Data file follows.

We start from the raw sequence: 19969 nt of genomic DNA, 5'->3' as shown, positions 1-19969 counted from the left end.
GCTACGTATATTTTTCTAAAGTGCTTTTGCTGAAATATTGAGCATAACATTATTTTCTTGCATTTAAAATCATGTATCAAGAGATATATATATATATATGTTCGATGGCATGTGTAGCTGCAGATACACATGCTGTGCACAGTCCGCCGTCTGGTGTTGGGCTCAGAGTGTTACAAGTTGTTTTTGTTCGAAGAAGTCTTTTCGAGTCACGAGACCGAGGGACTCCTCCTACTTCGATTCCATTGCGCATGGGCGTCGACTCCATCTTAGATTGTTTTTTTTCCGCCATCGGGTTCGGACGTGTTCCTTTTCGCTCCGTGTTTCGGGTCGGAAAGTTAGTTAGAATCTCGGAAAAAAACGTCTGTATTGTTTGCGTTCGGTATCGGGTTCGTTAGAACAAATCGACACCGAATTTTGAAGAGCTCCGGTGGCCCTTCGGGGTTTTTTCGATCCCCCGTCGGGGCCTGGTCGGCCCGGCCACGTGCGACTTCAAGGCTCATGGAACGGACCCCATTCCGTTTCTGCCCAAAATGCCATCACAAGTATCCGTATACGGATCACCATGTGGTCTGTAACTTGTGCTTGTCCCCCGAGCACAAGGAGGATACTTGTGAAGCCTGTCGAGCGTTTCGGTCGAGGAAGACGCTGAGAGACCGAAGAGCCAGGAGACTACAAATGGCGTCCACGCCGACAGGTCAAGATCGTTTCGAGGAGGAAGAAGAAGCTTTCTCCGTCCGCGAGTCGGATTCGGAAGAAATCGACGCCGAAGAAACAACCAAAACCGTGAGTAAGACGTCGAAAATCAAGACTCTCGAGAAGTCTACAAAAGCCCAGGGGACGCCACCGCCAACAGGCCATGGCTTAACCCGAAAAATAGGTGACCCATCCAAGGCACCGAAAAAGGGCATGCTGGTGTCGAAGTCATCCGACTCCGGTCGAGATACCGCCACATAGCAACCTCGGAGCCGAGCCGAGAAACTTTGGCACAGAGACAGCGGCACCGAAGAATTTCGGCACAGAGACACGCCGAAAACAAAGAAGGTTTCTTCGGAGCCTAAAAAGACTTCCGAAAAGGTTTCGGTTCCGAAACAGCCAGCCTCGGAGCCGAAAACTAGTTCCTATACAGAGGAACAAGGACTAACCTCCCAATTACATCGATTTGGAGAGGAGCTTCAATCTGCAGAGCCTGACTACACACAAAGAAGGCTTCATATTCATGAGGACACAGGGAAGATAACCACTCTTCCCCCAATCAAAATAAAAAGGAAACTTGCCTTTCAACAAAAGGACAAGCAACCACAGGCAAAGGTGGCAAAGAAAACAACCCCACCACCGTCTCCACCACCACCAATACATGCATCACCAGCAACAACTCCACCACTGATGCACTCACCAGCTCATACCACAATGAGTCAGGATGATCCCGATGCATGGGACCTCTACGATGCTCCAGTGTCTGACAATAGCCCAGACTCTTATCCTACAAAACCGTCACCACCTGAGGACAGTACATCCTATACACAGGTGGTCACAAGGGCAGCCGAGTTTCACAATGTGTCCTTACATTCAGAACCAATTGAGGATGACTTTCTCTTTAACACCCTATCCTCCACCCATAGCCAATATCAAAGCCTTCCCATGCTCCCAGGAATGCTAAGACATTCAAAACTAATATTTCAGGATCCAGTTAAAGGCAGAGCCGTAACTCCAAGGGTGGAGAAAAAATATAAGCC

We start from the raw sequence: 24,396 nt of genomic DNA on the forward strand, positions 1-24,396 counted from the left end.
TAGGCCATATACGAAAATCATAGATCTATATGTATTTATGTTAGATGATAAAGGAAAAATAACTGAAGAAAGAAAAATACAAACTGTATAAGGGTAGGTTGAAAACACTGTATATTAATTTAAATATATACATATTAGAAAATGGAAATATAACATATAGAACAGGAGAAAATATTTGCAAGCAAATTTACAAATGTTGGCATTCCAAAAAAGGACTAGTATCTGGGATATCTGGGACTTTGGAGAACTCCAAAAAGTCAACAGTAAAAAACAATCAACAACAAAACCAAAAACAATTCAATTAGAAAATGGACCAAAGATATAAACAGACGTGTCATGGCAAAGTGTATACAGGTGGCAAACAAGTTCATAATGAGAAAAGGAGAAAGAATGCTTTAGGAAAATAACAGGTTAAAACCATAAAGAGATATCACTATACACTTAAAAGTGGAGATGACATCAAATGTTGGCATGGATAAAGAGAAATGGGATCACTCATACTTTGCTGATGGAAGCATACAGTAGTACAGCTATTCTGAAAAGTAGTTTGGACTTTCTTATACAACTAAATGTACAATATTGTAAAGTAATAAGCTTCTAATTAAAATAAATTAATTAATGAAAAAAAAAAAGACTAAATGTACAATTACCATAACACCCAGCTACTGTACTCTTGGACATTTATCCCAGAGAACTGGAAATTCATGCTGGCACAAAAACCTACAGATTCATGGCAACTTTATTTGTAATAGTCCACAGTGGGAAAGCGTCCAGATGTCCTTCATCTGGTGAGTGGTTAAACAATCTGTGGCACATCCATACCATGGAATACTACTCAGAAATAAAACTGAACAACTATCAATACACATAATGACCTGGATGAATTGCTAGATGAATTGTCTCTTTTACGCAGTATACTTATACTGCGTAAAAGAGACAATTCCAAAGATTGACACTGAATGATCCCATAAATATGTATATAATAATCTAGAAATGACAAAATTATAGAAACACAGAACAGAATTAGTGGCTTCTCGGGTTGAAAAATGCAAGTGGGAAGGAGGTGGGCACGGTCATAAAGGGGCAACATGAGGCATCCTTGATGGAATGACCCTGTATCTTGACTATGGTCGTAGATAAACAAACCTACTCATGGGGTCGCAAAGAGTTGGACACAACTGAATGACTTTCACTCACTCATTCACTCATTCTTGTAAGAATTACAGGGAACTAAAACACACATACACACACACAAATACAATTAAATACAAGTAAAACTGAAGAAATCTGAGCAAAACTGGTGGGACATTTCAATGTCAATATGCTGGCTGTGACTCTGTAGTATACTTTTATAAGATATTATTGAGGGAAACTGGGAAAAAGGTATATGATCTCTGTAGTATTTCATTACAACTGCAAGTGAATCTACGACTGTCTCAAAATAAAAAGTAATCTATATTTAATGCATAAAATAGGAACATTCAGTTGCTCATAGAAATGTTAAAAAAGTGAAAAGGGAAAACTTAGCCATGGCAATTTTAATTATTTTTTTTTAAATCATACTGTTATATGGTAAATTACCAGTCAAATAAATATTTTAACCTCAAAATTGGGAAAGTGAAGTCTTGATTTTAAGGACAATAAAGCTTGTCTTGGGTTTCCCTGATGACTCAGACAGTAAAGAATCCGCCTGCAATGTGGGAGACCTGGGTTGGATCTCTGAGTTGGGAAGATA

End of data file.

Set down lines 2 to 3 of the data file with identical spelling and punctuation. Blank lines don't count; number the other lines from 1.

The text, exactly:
GCTACGTATATTTTTCTAAAGTGCTTTTGCTGAAATATTGAGCATAACATTATTTTCTTGCATTTAAAATCATGTATCAAGAGATATATATATATATATGTTCGATGGCATGTGTAGCTGCAGATACACATGCTGTGCACAGTCCGCCGTCTGGTGTTGGGCTCAGAGTGTTACAAGTTGTTTTTGTTCGAAGAAGTCTTTTCGAGTCACGAGACCGAGGGACTCCTCCTACTTCGATTCCATTGCGCATGGGCGTCGACTCCATCTTAGATTGTTTTTTTTCCGCCATCGGGTTCGGACGTGTTCCTTTTCGCTCCGTGTTTCGGGTCGGAAAGTTAGTTAGAATCTCGGAAAAAAACGTCTGTATTGTTTGCGTTCGGTATCGGGTTCGTTAGAACAAATCGACACCGAATTTTGAAGAGCTCCGGTGGCCCTTCGGGGTTTTTTCGATCCCCCGTCGGGGCCTGGTCGGCCCGGCCACGTGCGACTTCAAGGCTCATGGAACGGACCCCATTCCGTTTCTGCCCAAAATGCCATCACAAGTATCCGTATACGGATCACCATGTGGTCTGTAACTTGTGCTTGTCCCCCGAGCACAAGGAGGATACTTGTGAAGCCTGTCGAGCGTTTCGGTCGAGGAAGACGCTGAGAGACCGAAGAGCCAGGAGACTACAAATGGCGTCCACGCCGACAGGTCAAGATCGTTTCGAGGAGGAAGAAGAAGCTTTCTCCGTCCGCGAGTCGGATTCGGAAGAAATCGACGCCGAAGAAACAACCAAAACCGTGAGTAAGACGTCGAAAATCAAGACTCTCGAGAAGTCTACAAAAGCCCAGGGGACGCCACCGCCAACAGGCCATGGCTTAACCCGAAAAATAGGTGACCCATCCAAGGCACCGAAAAAGGGCATGCTGGTGTCGAAGTCATCCGACTCCGGTCGAGATACCGCCACATAGCAACCTCGGAGCCGAGCCGAGAAACTTTGGCACAGAGACAGCGGCACCGAAGAATTTCGGCACAGAGACACGCCGAAAACAAAGAAGGTTTCTTCGGAGCCTAAAAAGACTTCCGAAAAGGTTTCGGTTCCGAAACAGCCAGCCTCGGAGCCGAAAACTAGTTCCTATACAGAGGAACAAGGACTAACCTCCCAATTACATCGATTTGGAGAGGAGCTTCAATCTGCAGAGCCTGACTACACACAAAGAAGGCTTCATATTCATGAGGACACAGGGAAGATAACCACTCTTCCCCCAATCAAAATAAAAAGGAAACTTGCCTTTCAACAAAAGGACAAGCAACCACAGGCAAAGGTGGCAAAGAAAACAACCCCACCACCGTCTCCACCACCACCAATACATGCATCACCAGCAACAACTCCACCACTGATGCACTCACCAGCTCATACCACAATGAGTCAGGATGATCCCGATGCATGGGACCTCTACGATGCTCCAGTGTCTGACAATAGCCCAGACTCTTATCCTACAAAACCGTCACCACCTGAGGACAGTACATCCTATACACAGGTGGTCACAAGGGCAGCCGAGTTTCACAATGTGTCCTTACATTCAGAACCAATTGAGGATGACTTTCTCTTTAACACCCTATCCTCCACCCATAGCCAATATCAAAGCCTTCCCATGCTCCCAGGAATGCTAAGACATTCAAAACTAATATTTCAGGATCCAGTTAAAGGCAGAGCCGTAACTCCAAGGGTGGAGAAAAAATATAAGCC

We start from the raw sequence: 24,396 nt of genomic DNA on the forward strand, positions 1-24,396 counted from the left end.